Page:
Then there was GP. He’s helped me take control of my mental health, he’s taught me how to advocate for myself because he does it constantly. He’s helped me unpick a lot of demons around my body and my worries about the physical effects of my childhood – bless him, he constantly answers questions that I’m sure he must hate being asked (I hate that I have to ask them…), but he answers them truthfully and kindly anyway. He’s literally rewritten my experience of men – he’s taught Little what They did to her was wrong by his modelling of consent (Is it okay for me to touch you?). He’s taught her that real men don’t take pleasure in what happened, but are instead saddened and sickened by it. He’s taught her that she can rely on him for safety instead of abuse and pain. She’s learned so very much from him in his modelling of contrasts. I have as an adult, too. He’s been there through the scariest moments without flinching, and his safety and security has shaped me beyond measure.

There have been others, too. The personal tutor who told me it was okay to take time out to look after myself. A lady who I worked with in my first job who kept me coming in every day even through the darkest days. The lady who first taught me to reconnect to my body through massage. Most recently, my boyfriend. Even people I’ve never met – authors, musicians, actors.

I was sat with T in session this week, after a bit of a rough week for Little. Little had been thrown out of sync as T had been on holiday the week before. I’d probably silenced her, because it hurts me too much to listen to Little when T isn’t around, so it all came pouring out once T returned. In our session this week, T and I sat together on her sofa, with my knees up, listening to her heartbeat, covered by her blanket. I told her how lucky I was to have met her.

T said something that really made me think. She said she believes in balance in the world. That the very worst things can happen, and they do, but that somehow, the universe finds a way of balancing that out.

I’ve really struggled in the last few weeks with a sense of unfairness – why did those things happen to me? What did I do? Why should I have to live with the consequences of their actions for the rest of my life? I’ve felt really tired of having to explain myself with my background as a reason or excuse. It happens so much more often than I’d like – when the optician is too close to my face, when I can’t go into a small room with no windows at work, when I flip out because someone touches my shoulder from behind and I’m not expecting it.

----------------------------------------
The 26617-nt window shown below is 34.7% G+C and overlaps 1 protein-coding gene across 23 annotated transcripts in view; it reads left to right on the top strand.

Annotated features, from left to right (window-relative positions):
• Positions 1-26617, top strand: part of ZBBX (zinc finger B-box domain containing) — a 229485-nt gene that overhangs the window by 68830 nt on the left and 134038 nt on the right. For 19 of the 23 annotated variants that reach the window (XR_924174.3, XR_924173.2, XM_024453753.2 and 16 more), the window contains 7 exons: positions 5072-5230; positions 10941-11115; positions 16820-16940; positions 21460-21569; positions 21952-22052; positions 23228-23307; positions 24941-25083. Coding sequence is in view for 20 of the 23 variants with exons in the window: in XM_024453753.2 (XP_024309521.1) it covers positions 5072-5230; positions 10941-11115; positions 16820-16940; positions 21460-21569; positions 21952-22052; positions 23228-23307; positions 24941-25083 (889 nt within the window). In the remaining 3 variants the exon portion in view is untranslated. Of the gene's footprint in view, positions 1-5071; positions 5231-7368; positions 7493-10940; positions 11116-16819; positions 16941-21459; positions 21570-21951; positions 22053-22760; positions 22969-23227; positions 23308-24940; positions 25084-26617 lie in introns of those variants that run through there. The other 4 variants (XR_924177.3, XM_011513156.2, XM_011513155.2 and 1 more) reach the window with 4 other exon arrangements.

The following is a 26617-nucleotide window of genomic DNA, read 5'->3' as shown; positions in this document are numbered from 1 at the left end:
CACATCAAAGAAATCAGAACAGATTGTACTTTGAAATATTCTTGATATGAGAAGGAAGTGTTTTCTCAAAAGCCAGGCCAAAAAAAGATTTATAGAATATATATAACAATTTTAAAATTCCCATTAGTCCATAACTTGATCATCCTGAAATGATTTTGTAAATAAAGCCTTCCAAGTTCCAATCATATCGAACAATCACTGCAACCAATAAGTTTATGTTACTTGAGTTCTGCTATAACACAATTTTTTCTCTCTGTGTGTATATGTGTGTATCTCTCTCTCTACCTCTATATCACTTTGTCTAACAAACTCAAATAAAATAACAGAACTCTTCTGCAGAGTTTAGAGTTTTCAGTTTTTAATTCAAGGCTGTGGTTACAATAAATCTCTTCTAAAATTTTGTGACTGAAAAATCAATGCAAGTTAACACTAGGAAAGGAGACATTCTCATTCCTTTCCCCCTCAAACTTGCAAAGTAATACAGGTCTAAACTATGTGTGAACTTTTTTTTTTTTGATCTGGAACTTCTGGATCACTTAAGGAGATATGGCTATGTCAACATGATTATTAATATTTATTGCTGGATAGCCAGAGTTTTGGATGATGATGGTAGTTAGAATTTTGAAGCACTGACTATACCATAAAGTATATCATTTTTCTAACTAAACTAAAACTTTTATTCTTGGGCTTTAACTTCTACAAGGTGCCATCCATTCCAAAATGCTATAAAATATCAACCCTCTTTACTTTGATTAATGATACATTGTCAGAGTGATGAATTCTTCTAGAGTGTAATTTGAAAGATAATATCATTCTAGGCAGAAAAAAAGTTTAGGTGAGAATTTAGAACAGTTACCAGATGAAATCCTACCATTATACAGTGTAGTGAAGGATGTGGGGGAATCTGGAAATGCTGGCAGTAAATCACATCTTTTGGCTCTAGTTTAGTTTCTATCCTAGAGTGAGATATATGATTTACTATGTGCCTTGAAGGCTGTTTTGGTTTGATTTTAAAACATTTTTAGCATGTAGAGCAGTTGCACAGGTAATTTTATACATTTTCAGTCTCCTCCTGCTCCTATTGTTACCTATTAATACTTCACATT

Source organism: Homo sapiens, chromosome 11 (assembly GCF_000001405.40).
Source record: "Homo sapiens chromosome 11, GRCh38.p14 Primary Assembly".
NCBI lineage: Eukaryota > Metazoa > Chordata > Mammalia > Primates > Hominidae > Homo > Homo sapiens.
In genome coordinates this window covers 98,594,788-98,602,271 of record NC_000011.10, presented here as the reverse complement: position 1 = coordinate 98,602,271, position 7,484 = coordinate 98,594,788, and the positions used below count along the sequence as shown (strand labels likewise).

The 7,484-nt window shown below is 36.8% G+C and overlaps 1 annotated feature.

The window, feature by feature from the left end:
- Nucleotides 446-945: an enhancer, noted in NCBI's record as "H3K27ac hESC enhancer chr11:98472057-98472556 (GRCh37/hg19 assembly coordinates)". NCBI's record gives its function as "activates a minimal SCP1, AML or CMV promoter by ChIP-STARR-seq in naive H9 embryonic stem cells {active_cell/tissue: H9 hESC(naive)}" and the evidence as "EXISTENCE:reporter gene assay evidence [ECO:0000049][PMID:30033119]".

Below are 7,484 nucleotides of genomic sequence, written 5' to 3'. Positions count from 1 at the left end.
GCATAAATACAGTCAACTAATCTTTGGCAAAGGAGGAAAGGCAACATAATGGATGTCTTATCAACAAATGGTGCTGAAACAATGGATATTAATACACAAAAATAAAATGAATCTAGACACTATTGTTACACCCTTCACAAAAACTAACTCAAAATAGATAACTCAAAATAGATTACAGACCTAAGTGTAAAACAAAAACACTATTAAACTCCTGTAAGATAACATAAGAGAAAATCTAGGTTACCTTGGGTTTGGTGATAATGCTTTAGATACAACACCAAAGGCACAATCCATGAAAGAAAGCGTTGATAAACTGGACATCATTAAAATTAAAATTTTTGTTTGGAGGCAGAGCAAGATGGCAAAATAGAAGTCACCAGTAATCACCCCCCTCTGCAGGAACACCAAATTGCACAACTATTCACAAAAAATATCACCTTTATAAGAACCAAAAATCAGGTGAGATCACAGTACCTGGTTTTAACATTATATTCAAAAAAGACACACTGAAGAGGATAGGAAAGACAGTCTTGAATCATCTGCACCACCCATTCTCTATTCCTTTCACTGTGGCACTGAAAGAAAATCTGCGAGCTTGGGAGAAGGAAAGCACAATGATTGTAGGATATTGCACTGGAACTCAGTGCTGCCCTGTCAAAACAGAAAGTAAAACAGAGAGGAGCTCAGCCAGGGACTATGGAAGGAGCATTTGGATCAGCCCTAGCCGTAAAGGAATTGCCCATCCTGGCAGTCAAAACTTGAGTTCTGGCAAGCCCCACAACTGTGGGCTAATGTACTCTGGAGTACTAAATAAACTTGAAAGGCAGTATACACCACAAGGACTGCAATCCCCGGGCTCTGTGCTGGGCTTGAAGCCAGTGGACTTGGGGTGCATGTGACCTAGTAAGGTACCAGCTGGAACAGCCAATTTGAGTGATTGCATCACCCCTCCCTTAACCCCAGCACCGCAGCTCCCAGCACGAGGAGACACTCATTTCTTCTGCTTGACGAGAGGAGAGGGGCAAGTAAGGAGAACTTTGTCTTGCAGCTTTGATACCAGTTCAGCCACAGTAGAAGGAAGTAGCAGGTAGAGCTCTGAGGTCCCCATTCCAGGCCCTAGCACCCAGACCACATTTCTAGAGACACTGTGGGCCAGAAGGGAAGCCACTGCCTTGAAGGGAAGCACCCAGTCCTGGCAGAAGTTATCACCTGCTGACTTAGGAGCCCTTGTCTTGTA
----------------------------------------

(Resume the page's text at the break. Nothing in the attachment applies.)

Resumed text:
My background is shit. It is unfair that I’m living with the shit when the people who hurt me probably don’t even think about what they did. It is unfair. But without it, I’d probably never have met any of the spectacular people I’ve written about above. And maybe that’s the balance T was talking about. Maybe that’s the beauty in the pain. When I watched the film last night, and thought about the people who’ve shaped me and my journey through their presence in my life… it reminded me how immensely lucky I am. How the world has found its balance for me, after the pain. Because after everything, I’m so blessed. I am so magically, so wonderfully blessed with the balance of these beautiful people and the impact they have on my life.



One response »

  1. The balance question is a difficult one and raises the ire of some people whose experience of the bad far outweighs the good. Certainly, you have every reason to reject the idea yourself. But, your change in the definition from that of T sounds like it might work for you. I hope so. In any case, it is wonderful to hear of your gratitude and the turn your life has taken.